Monday, September 14, 2009

"Broadband in a box" is prime example of going backward on telecom infrastructure

Stories like this one in Telephony Online depict the U.S. headed backward in a race to the bottom rather than forward when it comes to deploying advanced telecommunications infrastructure. This so-called "Broadband in a Box" might make sense for some isolated part of the Third World. But what's sad is it's being deployed in the United States of America. West Virginia, to be exact.

"Broadband in a Box" combines two of the absolute worst forms of Internet Protocol-based connectivity: sucking a satellite on the downlink and dialugging for the uplink.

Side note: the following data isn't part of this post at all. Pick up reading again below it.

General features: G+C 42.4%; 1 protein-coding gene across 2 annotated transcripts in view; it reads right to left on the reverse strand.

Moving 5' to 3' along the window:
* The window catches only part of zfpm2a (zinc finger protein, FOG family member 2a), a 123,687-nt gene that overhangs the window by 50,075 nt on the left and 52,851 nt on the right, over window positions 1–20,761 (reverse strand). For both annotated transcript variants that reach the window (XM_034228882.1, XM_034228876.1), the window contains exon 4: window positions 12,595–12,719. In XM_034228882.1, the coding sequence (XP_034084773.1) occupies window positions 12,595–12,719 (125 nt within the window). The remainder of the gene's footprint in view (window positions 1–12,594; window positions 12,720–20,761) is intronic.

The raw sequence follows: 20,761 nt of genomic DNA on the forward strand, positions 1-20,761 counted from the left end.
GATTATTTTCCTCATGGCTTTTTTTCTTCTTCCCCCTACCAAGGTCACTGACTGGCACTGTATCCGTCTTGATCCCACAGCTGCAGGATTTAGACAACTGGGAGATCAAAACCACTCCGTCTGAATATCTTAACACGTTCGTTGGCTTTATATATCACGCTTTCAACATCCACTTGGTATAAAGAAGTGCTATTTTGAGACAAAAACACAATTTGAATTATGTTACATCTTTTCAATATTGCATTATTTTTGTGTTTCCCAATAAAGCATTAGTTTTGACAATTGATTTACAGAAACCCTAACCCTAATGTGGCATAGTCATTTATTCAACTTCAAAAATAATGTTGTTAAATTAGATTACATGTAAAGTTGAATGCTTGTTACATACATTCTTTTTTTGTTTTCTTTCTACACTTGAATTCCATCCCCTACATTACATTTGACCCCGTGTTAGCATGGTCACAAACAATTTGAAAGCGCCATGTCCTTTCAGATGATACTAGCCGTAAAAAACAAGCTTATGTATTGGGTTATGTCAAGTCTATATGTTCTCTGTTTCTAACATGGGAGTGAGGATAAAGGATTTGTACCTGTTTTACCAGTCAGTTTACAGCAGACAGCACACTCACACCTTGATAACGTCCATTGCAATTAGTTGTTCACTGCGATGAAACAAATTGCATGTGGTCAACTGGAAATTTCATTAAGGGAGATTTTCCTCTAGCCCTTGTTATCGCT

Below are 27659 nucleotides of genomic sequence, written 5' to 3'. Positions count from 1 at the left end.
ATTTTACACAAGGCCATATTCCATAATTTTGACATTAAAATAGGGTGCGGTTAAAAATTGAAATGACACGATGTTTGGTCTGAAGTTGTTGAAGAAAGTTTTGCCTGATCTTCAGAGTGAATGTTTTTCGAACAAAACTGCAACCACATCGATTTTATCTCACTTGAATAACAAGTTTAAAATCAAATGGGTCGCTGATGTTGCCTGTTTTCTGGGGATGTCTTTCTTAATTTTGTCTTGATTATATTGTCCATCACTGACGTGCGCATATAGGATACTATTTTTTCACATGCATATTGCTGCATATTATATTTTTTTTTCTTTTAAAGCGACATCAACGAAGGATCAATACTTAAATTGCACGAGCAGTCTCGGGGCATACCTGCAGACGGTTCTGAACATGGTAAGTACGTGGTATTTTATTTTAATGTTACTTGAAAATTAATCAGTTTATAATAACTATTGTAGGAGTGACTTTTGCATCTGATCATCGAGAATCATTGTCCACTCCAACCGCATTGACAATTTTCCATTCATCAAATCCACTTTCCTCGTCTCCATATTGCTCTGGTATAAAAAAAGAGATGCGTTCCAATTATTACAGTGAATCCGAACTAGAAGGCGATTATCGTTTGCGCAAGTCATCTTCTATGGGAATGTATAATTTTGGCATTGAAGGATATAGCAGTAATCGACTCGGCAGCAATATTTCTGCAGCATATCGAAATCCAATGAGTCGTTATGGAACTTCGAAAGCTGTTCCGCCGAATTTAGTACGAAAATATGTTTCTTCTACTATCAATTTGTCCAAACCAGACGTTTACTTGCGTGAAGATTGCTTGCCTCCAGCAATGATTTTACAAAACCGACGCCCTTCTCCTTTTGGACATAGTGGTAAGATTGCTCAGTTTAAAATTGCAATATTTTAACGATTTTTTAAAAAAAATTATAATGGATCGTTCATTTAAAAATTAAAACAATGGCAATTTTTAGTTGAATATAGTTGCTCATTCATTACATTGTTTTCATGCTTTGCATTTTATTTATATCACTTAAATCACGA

It's so pathetic that it rightfully doesn't even meet the U.S. government's definition of broadband -- already arguably obsolete at 768 Kbs down and 200 Kbs up -- for the purposes of broadband infrastructure subsidies in the American Recovery and Reinvestment Act of 2009.

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